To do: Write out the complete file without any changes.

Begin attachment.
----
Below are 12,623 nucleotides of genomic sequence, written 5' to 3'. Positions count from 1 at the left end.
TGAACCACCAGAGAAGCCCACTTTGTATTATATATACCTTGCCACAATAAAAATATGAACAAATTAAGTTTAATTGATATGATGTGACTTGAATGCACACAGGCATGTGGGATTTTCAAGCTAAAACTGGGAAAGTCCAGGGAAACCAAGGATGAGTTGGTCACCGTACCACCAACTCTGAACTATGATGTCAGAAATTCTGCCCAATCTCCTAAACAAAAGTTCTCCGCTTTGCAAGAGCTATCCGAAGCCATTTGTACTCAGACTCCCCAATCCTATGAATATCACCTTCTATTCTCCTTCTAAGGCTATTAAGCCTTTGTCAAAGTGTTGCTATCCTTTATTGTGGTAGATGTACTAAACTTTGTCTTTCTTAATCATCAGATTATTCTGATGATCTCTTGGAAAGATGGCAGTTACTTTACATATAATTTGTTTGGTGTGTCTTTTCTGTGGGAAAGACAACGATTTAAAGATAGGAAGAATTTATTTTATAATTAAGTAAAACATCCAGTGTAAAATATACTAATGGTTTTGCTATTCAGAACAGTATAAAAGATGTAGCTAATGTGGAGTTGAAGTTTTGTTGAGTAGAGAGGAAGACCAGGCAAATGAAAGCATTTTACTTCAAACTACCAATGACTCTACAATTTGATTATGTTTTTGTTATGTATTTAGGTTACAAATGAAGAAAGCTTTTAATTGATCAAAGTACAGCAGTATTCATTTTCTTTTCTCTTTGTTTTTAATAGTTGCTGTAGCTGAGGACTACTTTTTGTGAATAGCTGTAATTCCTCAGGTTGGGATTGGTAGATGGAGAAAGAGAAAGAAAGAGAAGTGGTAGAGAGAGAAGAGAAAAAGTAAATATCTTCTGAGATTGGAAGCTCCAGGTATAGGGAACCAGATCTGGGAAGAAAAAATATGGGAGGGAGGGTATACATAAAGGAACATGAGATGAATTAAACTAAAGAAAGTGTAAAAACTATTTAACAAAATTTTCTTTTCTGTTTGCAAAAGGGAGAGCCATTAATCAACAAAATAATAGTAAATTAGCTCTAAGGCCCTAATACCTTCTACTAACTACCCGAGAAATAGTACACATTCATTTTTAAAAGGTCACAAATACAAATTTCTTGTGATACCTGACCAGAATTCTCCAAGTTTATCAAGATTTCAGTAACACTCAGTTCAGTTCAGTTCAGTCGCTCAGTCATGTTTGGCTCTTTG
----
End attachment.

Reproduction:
Below are 12,623 nucleotides of genomic sequence, written 5' to 3'. Positions count from 1 at the left end.
TGAACCACCAGAGAAGCCCACTTTGTATTATATATACCTTGCCACAATAAAAATATGAACAAATTAAGTTTAATTGATATGATGTGACTTGAATGCACACAGGCATGTGGGATTTTCAAGCTAAAACTGGGAAAGTCCAGGGAAACCAAGGATGAGTTGGTCACCGTACCACCAACTCTGAACTATGATGTCAGAAATTCTGCCCAATCTCCTAAACAAAAGTTCTCCGCTTTGCAAGAGCTATCCGAAGCCATTTGTACTCAGACTCCCCAATCCTATGAATATCACCTTCTATTCTCCTTCTAAGGCTATTAAGCCTTTGTCAAAGTGTTGCTATCCTTTATTGTGGTAGATGTACTAAACTTTGTCTTTCTTAATCATCAGATTATTCTGATGATCTCTTGGAAAGATGGCAGTTACTTTACATATAATTTGTTTGGTGTGTCTTTTCTGTGGGAAAGACAACGATTTAAAGATAGGAAGAATTTATTTTATAATTAAGTAAAACATCCAGTGTAAAATATACTAATGGTTTTGCTATTCAGAACAGTATAAAAGATGTAGCTAATGTGGAGTTGAAGTTTTGTTGAGTAGAGAGGAAGACCAGGCAAATGAAAGCATTTTACTTCAAACTACCAATGACTCTACAATTTGATTATGTTTTTGTTATGTATTTAGGTTACAAATGAAGAAAGCTTTTAATTGATCAAAGTACAGCAGTATTCATTTTCTTTTCTCTTTGTTTTTAATAGTTGCTGTAGCTGAGGACTACTTTTTGTGAATAGCTGTAATTCCTCAGGTTGGGATTGGTAGATGGAGAAAGAGAAAGAAAGAGAAGTGGTAGAGAGAGAAGAGAAAAAGTAAATATCTTCTGAGATTGGAAGCTCCAGGTATAGGGAACCAGATCTGGGAAGAAAAAATATGGGAGGGAGGGTATACATAAAGGAACATGAGATGAATTAAACTAAAGAAAGTGTAAAAACTATTTAACAAAATTTTCTTTTCTGTTTGCAAAAGGGAGAGCCATTAATCAACAAAATAATAGTAAATTAGCTCTAAGGCCCTAATACCTTCTACTAACTACCCGAGAAATAGTACACATTCATTTTTAAAAGGTCACAAATACAAATTTCTTGTGATACCTGACCAGAATTCTCCAAGTTTATCAAGATTTCAGTAACACTCAGTTCAGTTCAGTTCAGTCGCTCAGTCATGTTTGGCTCTTTG